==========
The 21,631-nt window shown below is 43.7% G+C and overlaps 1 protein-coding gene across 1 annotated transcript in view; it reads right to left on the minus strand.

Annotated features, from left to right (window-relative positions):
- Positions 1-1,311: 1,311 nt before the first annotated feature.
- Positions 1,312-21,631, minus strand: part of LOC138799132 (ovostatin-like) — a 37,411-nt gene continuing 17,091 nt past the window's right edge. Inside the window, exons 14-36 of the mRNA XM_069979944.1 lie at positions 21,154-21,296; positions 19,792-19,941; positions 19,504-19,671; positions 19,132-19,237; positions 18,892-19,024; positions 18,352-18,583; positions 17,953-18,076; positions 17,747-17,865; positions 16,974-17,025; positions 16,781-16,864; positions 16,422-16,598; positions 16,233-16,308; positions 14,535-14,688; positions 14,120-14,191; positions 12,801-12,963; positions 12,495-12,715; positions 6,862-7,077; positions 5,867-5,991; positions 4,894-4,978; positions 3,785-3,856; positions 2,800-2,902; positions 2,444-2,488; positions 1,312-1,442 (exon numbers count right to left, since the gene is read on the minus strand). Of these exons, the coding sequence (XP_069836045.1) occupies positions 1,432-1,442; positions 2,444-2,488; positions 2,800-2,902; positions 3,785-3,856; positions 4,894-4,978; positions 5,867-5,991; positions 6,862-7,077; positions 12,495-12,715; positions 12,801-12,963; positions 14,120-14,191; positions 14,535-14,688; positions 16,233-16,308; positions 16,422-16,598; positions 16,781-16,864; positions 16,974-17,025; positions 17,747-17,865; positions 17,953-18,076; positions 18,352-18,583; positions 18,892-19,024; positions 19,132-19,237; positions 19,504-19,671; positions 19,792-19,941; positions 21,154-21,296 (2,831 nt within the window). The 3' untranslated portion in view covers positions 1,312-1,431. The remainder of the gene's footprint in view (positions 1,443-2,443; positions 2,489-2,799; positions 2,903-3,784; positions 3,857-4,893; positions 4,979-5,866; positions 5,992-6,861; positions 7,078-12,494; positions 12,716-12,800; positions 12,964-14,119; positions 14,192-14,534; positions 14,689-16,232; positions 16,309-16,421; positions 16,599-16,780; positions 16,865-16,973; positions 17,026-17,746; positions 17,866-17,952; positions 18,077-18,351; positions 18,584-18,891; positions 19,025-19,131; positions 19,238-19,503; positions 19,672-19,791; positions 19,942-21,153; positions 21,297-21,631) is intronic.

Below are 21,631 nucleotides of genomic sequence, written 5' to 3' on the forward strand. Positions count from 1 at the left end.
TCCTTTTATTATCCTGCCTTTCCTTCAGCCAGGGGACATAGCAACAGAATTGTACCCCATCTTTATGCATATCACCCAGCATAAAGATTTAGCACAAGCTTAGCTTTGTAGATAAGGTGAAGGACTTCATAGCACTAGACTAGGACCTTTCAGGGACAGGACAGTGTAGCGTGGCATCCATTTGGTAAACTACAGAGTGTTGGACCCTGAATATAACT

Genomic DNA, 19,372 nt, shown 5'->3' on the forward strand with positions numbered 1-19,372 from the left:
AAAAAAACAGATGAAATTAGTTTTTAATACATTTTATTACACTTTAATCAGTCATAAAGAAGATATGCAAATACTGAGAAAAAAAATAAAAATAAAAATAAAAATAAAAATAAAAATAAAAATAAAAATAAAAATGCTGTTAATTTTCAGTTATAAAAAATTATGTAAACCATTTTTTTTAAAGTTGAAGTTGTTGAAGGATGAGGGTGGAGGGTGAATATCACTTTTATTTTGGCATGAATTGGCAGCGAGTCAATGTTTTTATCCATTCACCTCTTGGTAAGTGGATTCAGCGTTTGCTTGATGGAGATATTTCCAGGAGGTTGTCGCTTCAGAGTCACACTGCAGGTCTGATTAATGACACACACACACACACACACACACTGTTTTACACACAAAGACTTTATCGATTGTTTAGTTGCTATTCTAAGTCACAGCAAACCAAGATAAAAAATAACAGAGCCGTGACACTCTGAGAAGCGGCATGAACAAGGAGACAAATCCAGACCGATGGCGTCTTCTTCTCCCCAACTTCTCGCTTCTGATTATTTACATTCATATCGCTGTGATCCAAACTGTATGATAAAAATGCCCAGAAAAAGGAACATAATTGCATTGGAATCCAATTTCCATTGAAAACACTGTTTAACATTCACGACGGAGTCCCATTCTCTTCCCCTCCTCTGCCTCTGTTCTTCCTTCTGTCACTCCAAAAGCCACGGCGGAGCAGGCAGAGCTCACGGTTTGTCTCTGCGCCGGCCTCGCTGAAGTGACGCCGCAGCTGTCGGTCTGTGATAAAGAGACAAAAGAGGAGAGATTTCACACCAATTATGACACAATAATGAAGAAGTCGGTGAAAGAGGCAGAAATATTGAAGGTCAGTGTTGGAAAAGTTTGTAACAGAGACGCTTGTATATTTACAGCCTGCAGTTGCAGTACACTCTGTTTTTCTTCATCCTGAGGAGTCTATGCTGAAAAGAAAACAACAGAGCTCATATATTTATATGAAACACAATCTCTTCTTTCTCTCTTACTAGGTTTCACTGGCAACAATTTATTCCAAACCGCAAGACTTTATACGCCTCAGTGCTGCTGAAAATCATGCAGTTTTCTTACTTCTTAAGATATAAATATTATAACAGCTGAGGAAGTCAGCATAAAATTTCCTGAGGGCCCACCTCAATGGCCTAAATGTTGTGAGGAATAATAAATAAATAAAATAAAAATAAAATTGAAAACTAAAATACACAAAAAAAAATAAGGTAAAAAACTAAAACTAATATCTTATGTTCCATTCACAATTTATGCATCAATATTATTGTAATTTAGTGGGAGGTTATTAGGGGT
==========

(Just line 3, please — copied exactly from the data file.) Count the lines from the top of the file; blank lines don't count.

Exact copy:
- Positions 1-1,311: 1,311 nt before the first annotated feature.